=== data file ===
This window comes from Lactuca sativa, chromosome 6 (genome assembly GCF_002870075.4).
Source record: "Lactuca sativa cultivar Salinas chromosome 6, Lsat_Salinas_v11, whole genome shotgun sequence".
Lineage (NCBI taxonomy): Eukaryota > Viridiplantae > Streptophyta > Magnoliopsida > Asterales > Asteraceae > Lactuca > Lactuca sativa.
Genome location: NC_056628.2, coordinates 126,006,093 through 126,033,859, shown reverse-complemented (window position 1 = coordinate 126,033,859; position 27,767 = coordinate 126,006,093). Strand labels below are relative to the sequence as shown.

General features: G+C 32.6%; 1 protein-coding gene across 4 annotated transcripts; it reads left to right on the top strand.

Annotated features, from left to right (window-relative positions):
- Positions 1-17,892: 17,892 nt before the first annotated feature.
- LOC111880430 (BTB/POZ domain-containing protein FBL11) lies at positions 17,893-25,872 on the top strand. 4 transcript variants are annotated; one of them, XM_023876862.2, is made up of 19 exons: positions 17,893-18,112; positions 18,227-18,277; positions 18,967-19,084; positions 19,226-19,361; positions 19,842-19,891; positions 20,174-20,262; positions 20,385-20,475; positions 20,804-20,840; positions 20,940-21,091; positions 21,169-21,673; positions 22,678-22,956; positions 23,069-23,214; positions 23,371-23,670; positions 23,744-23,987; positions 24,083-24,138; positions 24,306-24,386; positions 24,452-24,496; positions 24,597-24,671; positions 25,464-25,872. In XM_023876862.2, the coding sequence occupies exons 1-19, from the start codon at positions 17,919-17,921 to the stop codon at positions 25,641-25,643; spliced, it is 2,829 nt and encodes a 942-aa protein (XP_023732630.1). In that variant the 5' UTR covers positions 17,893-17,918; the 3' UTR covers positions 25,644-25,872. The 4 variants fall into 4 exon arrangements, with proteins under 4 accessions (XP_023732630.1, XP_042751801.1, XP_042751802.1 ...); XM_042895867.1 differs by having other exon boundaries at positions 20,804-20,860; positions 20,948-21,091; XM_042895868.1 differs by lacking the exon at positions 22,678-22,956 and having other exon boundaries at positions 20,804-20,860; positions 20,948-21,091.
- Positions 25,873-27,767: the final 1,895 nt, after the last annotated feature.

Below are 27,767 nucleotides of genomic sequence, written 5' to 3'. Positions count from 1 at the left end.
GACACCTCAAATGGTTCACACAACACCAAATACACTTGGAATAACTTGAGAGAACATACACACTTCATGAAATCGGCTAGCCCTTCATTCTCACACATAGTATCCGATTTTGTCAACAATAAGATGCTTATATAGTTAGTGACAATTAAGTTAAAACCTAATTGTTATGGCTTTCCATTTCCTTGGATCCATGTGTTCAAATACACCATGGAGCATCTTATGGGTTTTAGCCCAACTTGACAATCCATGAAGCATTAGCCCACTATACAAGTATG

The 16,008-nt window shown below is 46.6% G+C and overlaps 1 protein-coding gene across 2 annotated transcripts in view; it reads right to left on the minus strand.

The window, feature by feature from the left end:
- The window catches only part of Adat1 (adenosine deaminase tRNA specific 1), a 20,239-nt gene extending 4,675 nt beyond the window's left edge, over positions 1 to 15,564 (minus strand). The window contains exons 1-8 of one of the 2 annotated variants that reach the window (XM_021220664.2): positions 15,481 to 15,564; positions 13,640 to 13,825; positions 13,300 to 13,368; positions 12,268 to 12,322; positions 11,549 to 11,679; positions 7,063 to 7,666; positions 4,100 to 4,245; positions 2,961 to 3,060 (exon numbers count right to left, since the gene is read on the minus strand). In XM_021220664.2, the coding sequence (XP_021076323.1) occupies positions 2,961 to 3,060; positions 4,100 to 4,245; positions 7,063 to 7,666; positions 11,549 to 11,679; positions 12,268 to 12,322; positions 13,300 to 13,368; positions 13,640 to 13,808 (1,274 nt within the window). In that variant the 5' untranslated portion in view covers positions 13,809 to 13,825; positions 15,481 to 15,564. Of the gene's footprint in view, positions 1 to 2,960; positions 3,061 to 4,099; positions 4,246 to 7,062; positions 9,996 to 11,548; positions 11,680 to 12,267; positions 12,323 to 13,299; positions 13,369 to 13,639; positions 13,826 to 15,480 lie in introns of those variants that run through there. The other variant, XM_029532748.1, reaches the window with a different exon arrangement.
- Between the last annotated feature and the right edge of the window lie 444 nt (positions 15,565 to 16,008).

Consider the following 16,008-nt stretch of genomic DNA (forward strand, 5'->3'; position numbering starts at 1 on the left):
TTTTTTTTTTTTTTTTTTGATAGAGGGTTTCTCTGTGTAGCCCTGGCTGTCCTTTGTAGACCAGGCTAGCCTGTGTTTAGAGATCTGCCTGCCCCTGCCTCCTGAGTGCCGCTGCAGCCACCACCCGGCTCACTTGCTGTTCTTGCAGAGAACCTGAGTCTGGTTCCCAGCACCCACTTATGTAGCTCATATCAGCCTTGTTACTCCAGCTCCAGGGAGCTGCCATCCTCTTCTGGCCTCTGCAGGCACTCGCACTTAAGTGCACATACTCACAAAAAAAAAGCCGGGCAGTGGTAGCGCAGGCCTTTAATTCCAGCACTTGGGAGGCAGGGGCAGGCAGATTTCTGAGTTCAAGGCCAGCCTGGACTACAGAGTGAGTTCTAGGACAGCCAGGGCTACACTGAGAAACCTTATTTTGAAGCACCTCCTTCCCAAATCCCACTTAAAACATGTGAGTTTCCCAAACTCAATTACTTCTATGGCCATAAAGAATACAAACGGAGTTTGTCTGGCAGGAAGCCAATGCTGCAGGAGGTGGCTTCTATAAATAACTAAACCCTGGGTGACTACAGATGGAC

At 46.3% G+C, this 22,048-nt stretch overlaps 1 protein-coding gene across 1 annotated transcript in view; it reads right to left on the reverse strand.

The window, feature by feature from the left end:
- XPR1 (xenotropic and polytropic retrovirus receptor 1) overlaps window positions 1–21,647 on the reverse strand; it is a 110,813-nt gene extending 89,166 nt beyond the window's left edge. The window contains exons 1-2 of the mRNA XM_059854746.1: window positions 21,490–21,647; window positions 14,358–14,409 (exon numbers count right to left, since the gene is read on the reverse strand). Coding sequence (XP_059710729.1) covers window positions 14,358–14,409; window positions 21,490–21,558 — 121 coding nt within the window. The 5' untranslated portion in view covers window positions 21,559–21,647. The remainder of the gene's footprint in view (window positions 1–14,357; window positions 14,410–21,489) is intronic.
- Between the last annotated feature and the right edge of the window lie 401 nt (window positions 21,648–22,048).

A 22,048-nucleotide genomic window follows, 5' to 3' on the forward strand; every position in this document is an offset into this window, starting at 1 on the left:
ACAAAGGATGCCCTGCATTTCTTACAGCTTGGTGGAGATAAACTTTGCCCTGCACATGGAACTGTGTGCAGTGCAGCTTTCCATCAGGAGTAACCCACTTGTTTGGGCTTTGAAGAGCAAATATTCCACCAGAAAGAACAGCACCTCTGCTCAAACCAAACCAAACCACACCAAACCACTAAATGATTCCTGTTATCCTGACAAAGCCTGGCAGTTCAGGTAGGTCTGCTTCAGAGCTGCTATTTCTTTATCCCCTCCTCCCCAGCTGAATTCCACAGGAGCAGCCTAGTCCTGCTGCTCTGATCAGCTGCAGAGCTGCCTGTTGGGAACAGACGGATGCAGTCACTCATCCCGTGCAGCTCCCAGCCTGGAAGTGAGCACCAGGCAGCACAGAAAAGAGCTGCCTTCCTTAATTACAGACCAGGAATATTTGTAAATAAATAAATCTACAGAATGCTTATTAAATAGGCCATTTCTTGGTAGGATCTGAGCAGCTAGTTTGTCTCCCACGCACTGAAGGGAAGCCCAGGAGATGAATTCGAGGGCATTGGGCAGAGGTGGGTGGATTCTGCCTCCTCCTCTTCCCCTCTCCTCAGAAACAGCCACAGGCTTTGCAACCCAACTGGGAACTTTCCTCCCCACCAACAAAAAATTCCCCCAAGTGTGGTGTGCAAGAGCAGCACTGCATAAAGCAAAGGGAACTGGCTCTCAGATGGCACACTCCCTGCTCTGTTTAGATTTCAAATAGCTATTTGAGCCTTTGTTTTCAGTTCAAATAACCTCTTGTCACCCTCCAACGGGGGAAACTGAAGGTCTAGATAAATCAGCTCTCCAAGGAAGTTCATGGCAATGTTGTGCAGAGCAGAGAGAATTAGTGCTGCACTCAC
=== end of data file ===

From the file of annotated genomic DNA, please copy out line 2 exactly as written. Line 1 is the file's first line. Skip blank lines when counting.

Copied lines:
Source record: "Lactuca sativa cultivar Salinas chromosome 6, Lsat_Salinas_v11, whole genome shotgun sequence".